The Institute of Cancer Research (ICR), London, UK is over 100 years old and work closely with the Royal Marsden Hospital, in London. Together they are one of the four top-rated facilities for cancer research and treatment, globally. Over the years ICR has been responsible for many life-enhancing discoveries and treatments. Some significant ones are:
- They were the first to discover the carcinogens in cigarettes, from 1920
- First in Europe to develop chemotherapy drugs, from 1950
- Provided conclusive evidence that cancer is caused due to DNA damage, from 1960
- Discovered the fundamental basis for cancer immunotherapy, in 1960
- Led major practice-changing clinical trials in radiotherapy and imaging, from 1986
- Discovered a gene that enabled families with a breast cancer history to be assessed for future risk, from 1990
- Discovered and developed a major life-extending drug for prostate cancer, in 2012
ICR is funded through grants, royalty income, education council funding, and donations. Many parent-led organizations fund specific areas of research, especially those where no government grants or royalties are available. Normally grants are available once research reaches a breakthrough stage, but the initial funding is always a challenge. Hence, there is a large dependency on fundraising and support from different sources. In 2016-17, donations contributed to around 13% of the total income for ICR. The Rudy A Menon Foundation has been funding research in ICR by Prof. Chris Jones, on rare and inoperable brain cancers, such as Gliomatosis Cerebri, from 2014.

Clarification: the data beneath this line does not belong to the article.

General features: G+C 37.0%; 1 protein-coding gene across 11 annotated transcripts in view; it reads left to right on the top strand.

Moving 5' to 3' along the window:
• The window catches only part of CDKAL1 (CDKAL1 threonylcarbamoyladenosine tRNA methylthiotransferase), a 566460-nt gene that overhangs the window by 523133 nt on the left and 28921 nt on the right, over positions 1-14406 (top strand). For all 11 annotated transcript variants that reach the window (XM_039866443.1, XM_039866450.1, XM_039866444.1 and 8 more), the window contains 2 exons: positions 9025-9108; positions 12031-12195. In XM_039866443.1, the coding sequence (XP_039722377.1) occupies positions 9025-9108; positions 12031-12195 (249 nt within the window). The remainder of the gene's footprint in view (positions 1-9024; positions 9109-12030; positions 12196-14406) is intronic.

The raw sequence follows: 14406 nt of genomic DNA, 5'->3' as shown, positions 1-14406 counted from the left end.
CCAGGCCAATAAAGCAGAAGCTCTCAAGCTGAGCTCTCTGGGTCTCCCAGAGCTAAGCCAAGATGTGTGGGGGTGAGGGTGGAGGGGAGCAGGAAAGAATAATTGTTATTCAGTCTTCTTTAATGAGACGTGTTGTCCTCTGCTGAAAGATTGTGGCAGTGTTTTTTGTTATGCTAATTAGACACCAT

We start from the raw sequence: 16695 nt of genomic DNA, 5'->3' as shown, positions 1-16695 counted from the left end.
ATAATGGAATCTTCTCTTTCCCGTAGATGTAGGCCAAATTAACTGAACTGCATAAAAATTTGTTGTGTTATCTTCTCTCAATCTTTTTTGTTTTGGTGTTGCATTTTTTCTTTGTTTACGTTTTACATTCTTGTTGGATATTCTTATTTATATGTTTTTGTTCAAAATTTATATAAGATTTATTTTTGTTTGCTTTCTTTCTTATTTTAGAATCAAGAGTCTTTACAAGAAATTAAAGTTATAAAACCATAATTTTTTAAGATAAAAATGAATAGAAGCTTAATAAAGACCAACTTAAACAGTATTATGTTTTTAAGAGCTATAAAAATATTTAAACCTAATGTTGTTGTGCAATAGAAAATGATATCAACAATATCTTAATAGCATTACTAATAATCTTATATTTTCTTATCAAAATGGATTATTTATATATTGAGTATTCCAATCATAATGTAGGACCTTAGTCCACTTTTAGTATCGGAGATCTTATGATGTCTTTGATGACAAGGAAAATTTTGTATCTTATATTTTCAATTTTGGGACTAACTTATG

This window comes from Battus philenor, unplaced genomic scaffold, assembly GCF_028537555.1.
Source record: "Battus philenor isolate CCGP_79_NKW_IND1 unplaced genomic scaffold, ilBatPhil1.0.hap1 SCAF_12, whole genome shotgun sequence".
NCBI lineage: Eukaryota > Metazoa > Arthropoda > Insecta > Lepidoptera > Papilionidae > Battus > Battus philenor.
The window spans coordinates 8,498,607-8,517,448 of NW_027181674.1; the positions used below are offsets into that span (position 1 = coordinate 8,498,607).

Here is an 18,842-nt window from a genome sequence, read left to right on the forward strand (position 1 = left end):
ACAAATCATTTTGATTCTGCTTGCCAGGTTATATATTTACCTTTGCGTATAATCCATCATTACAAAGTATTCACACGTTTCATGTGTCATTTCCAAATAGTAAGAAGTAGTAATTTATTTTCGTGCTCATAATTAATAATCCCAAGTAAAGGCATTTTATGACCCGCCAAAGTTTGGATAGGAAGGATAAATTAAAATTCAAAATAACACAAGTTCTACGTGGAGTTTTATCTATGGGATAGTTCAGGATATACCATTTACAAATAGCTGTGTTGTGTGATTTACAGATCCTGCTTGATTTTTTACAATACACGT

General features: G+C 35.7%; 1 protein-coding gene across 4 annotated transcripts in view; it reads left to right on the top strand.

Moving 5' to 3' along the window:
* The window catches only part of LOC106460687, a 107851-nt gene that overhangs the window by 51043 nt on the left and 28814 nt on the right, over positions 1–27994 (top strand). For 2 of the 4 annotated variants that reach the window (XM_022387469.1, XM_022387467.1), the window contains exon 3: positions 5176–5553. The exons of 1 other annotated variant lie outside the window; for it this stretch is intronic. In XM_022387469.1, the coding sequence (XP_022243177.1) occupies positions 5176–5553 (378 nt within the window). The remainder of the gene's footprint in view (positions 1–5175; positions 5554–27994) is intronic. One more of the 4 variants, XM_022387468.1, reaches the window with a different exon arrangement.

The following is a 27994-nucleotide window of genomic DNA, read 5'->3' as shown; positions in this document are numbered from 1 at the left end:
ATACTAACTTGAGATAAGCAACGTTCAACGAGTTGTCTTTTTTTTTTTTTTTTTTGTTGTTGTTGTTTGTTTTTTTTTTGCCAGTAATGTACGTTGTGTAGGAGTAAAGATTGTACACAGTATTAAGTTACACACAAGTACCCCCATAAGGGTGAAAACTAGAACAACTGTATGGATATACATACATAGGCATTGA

Prof. Chris Jones at ICR leads a team that does research on gliomas, which is a fatal and often inoperable form of brain tumor, in children. He is a Fellow of the Royal College of Pathologists and is the Biology Lead for the International Society for Paediatric Oncology European (SIOPE) High-Grade Glioma Working Group. One of the strains that they are specifically researching on covers Gliomatosis Cerebri, which is one of the least understood forms of brain cancer, and mainly affects children and young adults.
Join the advocacy and become part of the community that was established to support groundbreaking research in finding a cure for Gliomatosis Cerebri. Partners are either family touched by Gliomatosis Cerebri or foundations supporting the same cause. Click below to learn how to join the community.